Life is Good

I’ve been reading through my old journals, essays for school, and emails to reflect on how my life has changed over the years. I stumbled upon messages from my professors in London, their British English and advice to us ignorant travelers bringing a smile to my face. I learned and experienced a cornucopia of things as I explored a new culture, and then relearned my own culture after coming back. I reread papers I wrote for my English literature classes in college; sometimes I was impressed with what I had written while other times I wondered what I was talking about. These papers brought back memories of tumultuous nights slaving over multiple assignments at once, praying I would finish everything on time while still maintaining a smidgen of my sanity. And I always got them done, even though it didn’t seem like I would sometimes. My friends and wing mates made everything better. We laughed together, cried together, whined together, and supported each other through those difficult situations, whether it be a large homework assignment we procrastinated to the last minute or an emotional crisis. My journals contain a myriad of experiences: random awkward moments that still make me laugh, moments of spiritual growth that make we realize how much I’ve grown and how great of a community I had in college, times where I felt heartbroken over a love interest that didn’t work out but ultimately was for the best, and periods in my life where I felt completely confused about where my life was going, and later on I found the path I was meant to travel.

I’m glad I kept these writings. In keeping them I can preserve my past, allowing me to relive those times again instead of letting my past crumble as my memory decays with time. As I reflect on these times, I see how blessed I have been throughout my life. Life is a beautiful masterpiece, with all its ups and downs, the lessons learned, and all the little things that bring joy to the heart. I’ve lived a good life so far, and I am grateful for it.


Top 50 Books

I love reading, and I am always eager to recommend books to people. Here is a list I complied of my top 50 books I’ve read that I would recommend to anyone. It is not in any particular order, and I excluded Shakespeare plays because that would take up half the list.

1) Brave New World by Aldous Huxley
2) Mere Christianity by C.S. Lewis
3) The Hunchback of Notre-Dame by Victor Hugo
4) Jane Eyre by Charlotte Bronte
5) Wuthering Heights by Emily Bronte
6) Pride and Prejudice by Jane Austen
7) Persuasion by Jane Austen
8) The Hiding Place by Corrie ten Boom
9) The Hole in Our Gospel by Richard Stearns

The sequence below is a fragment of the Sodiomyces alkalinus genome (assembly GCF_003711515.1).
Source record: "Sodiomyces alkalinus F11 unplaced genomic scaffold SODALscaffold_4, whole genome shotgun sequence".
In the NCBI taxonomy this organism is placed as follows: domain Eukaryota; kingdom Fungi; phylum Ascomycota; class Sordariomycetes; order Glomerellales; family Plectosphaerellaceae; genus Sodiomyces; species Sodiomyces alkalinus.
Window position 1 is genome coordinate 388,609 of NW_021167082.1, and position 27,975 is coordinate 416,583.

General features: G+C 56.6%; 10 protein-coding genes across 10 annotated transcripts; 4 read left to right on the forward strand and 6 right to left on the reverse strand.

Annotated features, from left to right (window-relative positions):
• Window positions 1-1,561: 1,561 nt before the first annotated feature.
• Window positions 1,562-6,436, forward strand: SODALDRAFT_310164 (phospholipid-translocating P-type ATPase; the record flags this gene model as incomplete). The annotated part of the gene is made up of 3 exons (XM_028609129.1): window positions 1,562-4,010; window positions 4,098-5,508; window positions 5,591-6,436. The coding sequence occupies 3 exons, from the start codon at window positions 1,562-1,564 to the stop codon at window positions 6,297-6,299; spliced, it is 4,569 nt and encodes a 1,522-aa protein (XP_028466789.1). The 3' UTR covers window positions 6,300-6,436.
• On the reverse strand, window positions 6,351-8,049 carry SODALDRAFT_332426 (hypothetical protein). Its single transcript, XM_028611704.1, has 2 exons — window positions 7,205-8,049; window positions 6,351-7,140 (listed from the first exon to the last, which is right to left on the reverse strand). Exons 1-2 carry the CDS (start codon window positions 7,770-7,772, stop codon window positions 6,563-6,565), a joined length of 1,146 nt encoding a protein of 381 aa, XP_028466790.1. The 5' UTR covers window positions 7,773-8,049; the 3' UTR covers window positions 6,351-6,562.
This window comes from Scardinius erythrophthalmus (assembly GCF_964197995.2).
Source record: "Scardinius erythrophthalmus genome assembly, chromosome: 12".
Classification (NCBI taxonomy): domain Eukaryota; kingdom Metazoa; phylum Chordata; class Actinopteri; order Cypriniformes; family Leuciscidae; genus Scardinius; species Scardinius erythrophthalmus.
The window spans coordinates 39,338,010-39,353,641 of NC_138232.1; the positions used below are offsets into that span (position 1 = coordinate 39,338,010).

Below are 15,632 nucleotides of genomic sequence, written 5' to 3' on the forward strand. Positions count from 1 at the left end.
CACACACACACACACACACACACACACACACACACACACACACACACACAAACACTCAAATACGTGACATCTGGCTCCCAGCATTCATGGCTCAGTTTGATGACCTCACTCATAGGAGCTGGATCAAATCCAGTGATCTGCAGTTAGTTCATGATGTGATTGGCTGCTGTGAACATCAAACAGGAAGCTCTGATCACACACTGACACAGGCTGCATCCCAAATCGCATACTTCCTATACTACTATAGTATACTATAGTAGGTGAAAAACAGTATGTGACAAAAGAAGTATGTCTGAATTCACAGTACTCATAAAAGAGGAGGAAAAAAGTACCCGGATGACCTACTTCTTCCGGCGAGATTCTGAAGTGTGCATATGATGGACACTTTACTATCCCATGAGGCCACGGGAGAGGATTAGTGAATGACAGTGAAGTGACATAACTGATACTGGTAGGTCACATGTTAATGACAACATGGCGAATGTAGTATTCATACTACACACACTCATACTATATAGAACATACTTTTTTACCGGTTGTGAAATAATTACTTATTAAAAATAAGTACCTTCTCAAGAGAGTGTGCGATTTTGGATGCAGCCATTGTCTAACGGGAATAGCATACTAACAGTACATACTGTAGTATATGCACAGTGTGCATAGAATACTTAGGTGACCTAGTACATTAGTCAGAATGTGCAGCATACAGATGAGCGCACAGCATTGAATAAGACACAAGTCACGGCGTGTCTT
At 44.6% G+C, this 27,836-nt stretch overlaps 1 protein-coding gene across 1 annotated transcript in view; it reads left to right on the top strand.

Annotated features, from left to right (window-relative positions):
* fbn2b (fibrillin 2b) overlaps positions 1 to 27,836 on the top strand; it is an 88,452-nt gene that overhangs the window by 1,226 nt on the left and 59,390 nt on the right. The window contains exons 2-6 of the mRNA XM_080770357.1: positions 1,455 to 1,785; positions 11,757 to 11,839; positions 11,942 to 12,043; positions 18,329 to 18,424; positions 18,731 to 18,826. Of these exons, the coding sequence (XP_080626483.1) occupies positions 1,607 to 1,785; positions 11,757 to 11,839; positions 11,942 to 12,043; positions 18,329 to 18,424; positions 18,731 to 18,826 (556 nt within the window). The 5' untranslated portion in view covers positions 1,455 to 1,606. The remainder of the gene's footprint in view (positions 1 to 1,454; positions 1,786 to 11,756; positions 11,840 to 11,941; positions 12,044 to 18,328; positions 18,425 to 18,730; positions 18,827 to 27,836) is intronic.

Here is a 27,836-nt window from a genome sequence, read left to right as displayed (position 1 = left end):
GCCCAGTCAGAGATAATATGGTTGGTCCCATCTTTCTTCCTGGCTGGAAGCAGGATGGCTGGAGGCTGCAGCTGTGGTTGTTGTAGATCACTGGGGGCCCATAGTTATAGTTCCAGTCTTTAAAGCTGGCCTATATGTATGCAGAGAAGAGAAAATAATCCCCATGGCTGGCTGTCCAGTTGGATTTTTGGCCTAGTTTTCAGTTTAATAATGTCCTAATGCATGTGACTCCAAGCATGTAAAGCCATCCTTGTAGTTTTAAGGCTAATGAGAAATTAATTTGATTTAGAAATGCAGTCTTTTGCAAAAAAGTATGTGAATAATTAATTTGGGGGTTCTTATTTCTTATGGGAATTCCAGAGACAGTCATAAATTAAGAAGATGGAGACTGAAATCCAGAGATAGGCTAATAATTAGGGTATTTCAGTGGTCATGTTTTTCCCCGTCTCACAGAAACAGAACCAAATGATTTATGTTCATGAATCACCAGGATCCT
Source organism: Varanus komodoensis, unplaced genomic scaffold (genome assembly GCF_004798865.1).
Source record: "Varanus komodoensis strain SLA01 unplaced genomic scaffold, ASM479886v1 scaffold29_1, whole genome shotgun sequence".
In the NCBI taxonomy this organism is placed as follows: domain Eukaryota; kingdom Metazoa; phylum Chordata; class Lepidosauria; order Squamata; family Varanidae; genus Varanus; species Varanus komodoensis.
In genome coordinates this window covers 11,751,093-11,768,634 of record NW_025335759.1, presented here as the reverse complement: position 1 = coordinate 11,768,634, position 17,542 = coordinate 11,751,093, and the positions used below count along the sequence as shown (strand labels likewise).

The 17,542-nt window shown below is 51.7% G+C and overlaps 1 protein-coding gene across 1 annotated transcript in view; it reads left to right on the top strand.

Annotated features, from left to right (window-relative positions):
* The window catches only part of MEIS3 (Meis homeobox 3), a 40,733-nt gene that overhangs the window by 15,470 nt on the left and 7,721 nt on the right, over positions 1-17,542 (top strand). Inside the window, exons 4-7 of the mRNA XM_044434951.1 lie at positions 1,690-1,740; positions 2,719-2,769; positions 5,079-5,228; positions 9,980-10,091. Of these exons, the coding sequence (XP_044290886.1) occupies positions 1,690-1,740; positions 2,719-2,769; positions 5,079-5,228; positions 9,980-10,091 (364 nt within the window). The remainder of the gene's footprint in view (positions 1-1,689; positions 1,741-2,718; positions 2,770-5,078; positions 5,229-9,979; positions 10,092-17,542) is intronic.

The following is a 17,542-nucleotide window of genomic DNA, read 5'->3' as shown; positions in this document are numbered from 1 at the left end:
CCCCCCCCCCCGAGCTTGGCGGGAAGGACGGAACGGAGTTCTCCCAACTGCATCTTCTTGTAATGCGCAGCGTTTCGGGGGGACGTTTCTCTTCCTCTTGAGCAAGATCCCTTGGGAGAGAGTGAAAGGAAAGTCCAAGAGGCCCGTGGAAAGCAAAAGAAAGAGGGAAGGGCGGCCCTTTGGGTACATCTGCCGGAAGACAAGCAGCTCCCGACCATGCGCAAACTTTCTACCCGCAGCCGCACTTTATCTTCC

10) Sacred Pathways by Gary Thomas
11) The Bell Jar by Sylvia Plath
12) Song of Solomon by Toni Morrison
13) Redwall by Brian Jacques
14) Anna Karenina by Leo Tolstoy
15) 1984 by George Orwell
16) Uncle Tom’s Cabin by Harriet Beecher Stowe
17) The Great Gatsby by F. Scott Fitzgerald
18) Mrs. Dalloway by Virginia Woolf
19) I Capture The Castle by Dodie Smith
20) A Tree Grows In Brooklyn by Betty Smith
21) To Kill A Mockingbird by Harper Lee
22) The Hobbit by J.R.R. Tolkien
23) One Flew Over the Cuckoo’s Nest by Ken Kesey
24) Cyrano de Bergerac by Edmond Rostand
25) Great Expectations by Charles Dickens
26) Dracula by Bram Stoker
27) The Catcher in the Rye by J.D. Salinger
28) The Two Princesses of Bamarre by Gail Carson Levine (I know this is a kid’s book but I still love it)
29) The Pillars of the Earth by Ken Follett
30) The Grapes of Wrath by John Steinbeck
31) Jurassic Park by Michael Crichton
32) Flowers for Algernon by Daniel Keyes
33) Fahrenheit 451 by Ray Bradbury
34) The Reader by Bernhard Schlink
35) The Phantom of the Opera by Gaston Leroux
36) The Things They Carried by Tim O’Brien
37) The Invisible Man by H.G. Wells
38) Crime and Punishment by Fyodor Dostoyevsky
39) Into the Wild by Jon Krakauer
40) The Awakening by Kate Chopin
41) Little Women by Louisa May Alcott
42) Candide by Voltaire
43) Invisible Man by Ralph Ellison
44) Authentic Faith by Gary Thomas
45) What’s So Amazing About Grace? by Philip Yancey
46) A Clockwork Orange by Anthony Burgess
47) The Prince by Niccolò Machiavelli
48) Fearless by Max Lucado
49) Knowing God by J.I. Packer
50) Real Christianity by William Wilberforce

Knowledge and Pride

Even though it is important to use your mind and to seek knowledge, it can also be negative. It all depends on your motivation to gain knowledge. In his book Knowing God, J.I. Packer addresses this problem in the first chapter:

If we pursue theological knowledge for its own sake, it is bound to go bad on us. It will make us proud and conceited. The very greatness of the subject matter will intoxicate us, and we shall come to think of ourselves as a cut above other Christians because of our interest in it and grasp of it; and we shall look down on those whose theological ideas seem crude to us and inadequate and dismiss them as very poor specimens.

I know I am guilty of this. I start with good intentions to get to know God and grow in the fruits of the spirit, and then this vision gets distorted as I get caught up in the knowledge I gain, which shifts to being my focus. I have to constantly monitor my motivation to learn; otherwise I am afraid I will lose sight of why I am seeking knowledge and instead morph into an intellectual snob. This is how the virtue of wanting to learn gets twisted: when our focus shifts to knowledge in itself instead of God we no longer see God, and the purpose is lost.